There were other issues for me as an English reader familiar with Wales, the Welsh accent and the Welsh language reading this book written by an American for an American audience: I found the description of the language awkward because I'm coming at it with an English ear. It's a bit of an annoyance of mine, that British authors have to translate their novels to American English for the American audience but American authors(/publishers) feel no compunction to return the favour.

I'll probably an eye out for the film (Tim Burton directing sounds ideal), but the story never lived up to the promise. It was a cool concept but never found traction because the author seemed too focused on shoving in and describing the photos, letting the plot and particularly character development fall by the wayside. It felt under geographically under-researched and that was frustrating for somewhere I consider home. I don't know if I'll bother reading the sequels.

The Invisible Library - Genevieve Cogman
Published Jan 2015
Additional challenges covered:
    - Published this year
    - Female author
    - Mystery/thriller (I'm not 100% certain it does meet this, but there's certainly mystery)
    - Book with magic
    - Author I've not read before

Patrick Rothfuss's Slow Regard of Silent Things comes out in paperback later this year, so I'll reserve judgement until I've read that, but this might be my favourite book of the year. Whilst this is the author's first novel, she has written for roleplaying games and I think that comes through - I kept thinking what a fantastic concept the Library would be for a game. I mean, so many ideas just spiralling out of my mind...

The main character, Irene, works for the eponymous Invisible Library, an extra-dimensional place whose inhabitants' goal is to collect books from across the dimensions and, in the process, stand in opposition to Chaos. Librarians have no family or, less commonly but in the case of Irene, are the children of librarians. Worlds seem to be arranged on a scale from high magic, no technology to high tech, no magic, with plenty of crossover in the middle (I reckon ours to be no magic, medium tech), and the Librarians are sent out to gather books - either on simple shopping sprees for common books, or on more dangerous missions for those that are rarer or more unique. The collection and protection of books is the Library's overriding purpose, but the senior librarians no doubt have their own intrigues and agendas.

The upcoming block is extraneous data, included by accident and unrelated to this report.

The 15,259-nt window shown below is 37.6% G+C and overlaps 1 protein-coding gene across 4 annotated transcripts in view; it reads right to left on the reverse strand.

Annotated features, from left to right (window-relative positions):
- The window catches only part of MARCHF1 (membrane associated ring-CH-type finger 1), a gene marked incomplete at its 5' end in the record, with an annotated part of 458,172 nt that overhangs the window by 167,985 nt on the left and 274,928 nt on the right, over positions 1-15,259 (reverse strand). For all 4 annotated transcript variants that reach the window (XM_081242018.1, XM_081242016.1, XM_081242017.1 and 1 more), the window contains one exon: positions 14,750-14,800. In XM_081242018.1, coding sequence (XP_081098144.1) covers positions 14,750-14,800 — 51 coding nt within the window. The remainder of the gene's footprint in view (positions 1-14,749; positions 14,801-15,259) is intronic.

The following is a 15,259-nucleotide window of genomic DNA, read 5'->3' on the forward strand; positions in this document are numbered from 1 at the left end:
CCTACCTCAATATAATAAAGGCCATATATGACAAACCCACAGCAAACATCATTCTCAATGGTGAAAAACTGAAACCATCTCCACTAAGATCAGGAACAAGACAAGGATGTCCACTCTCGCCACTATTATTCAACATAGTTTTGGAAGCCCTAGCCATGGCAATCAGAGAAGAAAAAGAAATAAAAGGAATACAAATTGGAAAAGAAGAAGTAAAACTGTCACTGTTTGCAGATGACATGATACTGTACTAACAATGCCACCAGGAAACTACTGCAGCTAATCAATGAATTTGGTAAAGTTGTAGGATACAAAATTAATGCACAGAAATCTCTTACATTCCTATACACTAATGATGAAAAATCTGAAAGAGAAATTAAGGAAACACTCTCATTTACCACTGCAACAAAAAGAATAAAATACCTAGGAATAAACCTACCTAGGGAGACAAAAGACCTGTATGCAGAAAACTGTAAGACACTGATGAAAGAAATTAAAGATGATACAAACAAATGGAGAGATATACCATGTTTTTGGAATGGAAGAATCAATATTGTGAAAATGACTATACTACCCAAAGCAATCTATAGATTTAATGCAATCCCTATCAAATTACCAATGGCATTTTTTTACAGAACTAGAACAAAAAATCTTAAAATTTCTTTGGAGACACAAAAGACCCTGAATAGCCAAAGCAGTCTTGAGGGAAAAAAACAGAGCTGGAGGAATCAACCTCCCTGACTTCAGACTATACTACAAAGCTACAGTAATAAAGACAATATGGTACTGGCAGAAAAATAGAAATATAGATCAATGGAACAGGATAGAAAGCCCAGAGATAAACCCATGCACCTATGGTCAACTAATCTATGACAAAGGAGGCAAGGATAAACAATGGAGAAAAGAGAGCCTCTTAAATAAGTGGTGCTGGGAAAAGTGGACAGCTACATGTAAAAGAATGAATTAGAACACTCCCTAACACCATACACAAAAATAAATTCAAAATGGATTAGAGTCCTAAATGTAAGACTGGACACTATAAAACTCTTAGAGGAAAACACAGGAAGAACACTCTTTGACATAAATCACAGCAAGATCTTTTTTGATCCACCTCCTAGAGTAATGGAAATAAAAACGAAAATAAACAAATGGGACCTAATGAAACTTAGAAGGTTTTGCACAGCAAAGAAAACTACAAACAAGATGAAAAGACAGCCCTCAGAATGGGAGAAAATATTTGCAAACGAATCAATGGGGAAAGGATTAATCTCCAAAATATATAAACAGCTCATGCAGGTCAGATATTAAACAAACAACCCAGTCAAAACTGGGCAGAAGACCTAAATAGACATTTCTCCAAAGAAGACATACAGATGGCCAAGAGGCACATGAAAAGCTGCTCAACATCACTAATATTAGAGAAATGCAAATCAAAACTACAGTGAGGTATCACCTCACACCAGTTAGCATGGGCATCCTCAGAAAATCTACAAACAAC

So anyway, junior librarian Irene is sent off to a world with a chaos infestation to track down a particular copy of Grimm Fairy Tales that is unique to this world. Her boss gives her an apprentice, a haughty but good-looking young man called Kai. The relationship between them is refreshingly calm - none of this tired "but I work alone so I hate my partner who I'll come to love by the end of this cliche buddy-cop movie book" - their initial wariness is down to not being used to working together and they try to get past that and work as a team. I enjoyed the dynamic. Before leaving, Irene's rival, Bradamant, appears and tries to take their mission. The handling of their relationship - the revealing of their history and their character and the way they deal with each other - was also handled well.

Things are, of course, not what they seem in the realm they've entered - a steam-punk Victorian London with fairies (agents of Chaos), werewolves and vampires. There are twists and turns and mortal danger and I enjoyed it thoroughly. I am really looking forward to the sequels and, if I don't manage to run a game using the concept, will probably end up writing some fanfic based in the same universe.